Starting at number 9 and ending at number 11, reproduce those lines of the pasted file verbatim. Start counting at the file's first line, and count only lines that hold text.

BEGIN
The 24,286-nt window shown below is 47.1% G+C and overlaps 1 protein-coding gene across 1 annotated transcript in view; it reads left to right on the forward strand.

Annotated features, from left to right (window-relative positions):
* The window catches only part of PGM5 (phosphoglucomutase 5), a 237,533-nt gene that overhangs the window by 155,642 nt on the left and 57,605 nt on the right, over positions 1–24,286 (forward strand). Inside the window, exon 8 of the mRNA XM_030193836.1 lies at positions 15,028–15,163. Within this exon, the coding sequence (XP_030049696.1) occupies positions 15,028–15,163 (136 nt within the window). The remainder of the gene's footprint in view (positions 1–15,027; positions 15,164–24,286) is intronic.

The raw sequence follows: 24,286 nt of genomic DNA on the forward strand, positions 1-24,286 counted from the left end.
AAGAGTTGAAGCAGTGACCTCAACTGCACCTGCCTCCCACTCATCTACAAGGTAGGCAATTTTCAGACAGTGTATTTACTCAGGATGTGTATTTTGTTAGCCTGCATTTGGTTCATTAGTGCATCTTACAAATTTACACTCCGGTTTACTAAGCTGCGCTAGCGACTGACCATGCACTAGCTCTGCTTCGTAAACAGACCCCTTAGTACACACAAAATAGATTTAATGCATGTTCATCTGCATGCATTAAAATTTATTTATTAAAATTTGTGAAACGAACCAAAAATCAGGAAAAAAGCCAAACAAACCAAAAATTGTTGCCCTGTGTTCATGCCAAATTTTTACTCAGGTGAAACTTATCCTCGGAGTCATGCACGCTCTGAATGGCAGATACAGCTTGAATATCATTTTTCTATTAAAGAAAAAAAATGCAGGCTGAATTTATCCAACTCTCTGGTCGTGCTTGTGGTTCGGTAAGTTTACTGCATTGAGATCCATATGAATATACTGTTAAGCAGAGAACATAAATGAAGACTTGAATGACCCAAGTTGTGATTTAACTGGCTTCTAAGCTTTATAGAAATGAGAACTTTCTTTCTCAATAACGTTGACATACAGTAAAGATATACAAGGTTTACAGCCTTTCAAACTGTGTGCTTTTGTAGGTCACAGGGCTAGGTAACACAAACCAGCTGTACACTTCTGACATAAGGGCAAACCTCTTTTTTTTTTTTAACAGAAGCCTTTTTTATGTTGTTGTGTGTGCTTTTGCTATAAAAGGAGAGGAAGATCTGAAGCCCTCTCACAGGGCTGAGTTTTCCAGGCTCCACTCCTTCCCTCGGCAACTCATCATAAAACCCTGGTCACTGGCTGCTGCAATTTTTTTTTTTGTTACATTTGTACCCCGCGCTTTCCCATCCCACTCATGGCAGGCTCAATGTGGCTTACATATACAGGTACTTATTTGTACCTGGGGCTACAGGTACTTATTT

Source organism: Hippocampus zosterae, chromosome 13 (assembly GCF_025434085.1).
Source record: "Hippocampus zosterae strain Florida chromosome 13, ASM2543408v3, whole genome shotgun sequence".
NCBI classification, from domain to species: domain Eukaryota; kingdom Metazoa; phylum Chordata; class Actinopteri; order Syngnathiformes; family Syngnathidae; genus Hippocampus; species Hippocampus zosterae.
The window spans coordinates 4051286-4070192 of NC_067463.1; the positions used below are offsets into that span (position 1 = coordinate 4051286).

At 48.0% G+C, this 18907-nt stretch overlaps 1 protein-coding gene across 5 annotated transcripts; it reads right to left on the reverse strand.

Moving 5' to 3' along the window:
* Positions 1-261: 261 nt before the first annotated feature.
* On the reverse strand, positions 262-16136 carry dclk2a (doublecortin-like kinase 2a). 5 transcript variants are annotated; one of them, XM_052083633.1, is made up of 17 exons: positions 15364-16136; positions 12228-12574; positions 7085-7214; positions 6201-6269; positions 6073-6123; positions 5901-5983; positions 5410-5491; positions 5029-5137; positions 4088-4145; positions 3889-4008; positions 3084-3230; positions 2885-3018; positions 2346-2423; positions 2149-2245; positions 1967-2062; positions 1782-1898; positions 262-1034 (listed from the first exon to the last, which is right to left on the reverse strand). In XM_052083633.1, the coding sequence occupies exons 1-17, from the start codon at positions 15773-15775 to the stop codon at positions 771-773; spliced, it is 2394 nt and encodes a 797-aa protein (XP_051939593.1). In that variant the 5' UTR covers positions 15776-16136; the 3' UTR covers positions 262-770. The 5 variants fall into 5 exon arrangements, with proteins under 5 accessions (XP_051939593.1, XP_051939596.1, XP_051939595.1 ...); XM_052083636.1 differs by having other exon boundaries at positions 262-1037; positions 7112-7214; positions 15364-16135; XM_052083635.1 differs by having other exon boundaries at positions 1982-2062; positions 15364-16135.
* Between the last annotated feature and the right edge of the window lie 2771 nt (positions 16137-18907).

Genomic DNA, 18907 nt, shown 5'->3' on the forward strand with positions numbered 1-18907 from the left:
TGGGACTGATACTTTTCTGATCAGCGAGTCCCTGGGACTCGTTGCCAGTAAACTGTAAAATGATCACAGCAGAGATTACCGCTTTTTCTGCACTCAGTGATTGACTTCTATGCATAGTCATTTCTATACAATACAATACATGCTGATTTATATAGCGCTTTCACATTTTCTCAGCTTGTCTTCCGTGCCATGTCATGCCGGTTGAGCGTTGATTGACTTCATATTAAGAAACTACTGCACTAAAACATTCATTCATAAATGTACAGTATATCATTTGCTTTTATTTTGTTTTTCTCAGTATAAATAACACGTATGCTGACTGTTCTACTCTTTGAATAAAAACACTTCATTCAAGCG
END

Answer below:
The window spans coordinates 4051286-4070192 of NC_067463.1; the positions used below are offsets into that span (position 1 = coordinate 4051286).

At 48.0% G+C, this 18907-nt stretch overlaps 1 protein-coding gene across 5 annotated transcripts; it reads right to left on the reverse strand.

Moving 5' to 3' along the window: